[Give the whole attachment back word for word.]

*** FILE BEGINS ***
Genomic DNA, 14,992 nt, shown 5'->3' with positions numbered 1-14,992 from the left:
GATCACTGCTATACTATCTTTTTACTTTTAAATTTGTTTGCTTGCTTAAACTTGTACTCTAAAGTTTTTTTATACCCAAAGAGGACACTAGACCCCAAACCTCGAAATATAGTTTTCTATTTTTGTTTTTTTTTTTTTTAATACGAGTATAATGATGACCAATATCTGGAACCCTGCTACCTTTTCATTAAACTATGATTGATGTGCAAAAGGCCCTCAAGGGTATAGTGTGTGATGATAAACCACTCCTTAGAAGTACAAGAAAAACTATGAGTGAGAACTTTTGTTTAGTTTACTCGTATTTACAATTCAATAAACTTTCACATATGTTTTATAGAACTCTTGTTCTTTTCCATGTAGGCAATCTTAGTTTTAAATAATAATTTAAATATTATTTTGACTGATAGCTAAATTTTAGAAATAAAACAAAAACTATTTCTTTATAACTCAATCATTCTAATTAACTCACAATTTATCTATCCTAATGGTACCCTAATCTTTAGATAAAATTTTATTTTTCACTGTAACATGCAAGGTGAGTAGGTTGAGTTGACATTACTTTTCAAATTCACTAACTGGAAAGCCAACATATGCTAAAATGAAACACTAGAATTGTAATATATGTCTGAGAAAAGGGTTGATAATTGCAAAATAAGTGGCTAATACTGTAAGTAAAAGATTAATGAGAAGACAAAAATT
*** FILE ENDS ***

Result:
Genomic DNA, 14,992 nt, shown 5'->3' with positions numbered 1-14,992 from the left:
GATCACTGCTATACTATCTTTTTACTTTTAAATTTGTTTGCTTGCTTAAACTTGTACTCTAAAGTTTTTTTATACCCAAAGAGGACACTAGACCCCAAACCTCGAAATATAGTTTTCTATTTTTGTTTTTTTTTTTTTTAATACGAGTATAATGATGACCAATATCTGGAACCCTGCTACCTTTTCATTAAACTATGATTGATGTGCAAAAGGCCCTCAAGGGTATAGTGTGTGATGATAAACCACTCCTTAGAAGTACAAGAAAAACTATGAGTGAGAACTTTTGTTTAGTTTACTCGTATTTACAATTCAATAAACTTTCACATATGTTTTATAGAACTCTTGTTCTTTTCCATGTAGGCAATCTTAGTTTTAAATAATAATTTAAATATTATTTTGACTGATAGCTAAATTTTAGAAATAAAACAAAAACTATTTCTTTATAACTCAATCATTCTAATTAACTCACAATTTATCTATCCTAATGGTACCCTAATCTTTAGATAAAATTTTATTTTTCACTGTAACATGCAAGGTGAGTAGGTTGAGTTGACATTACTTTTCAAATTCACTAACTGGAAAGCCAACATATGCTAAAATGAAACACTAGAATTGTAATATATGTCTGAGAAAAGGGTTGATAATTGCAAAATAAGTGGCTAATACTGTAAGTAAAAGATTAATGAGAAGACAAAAATT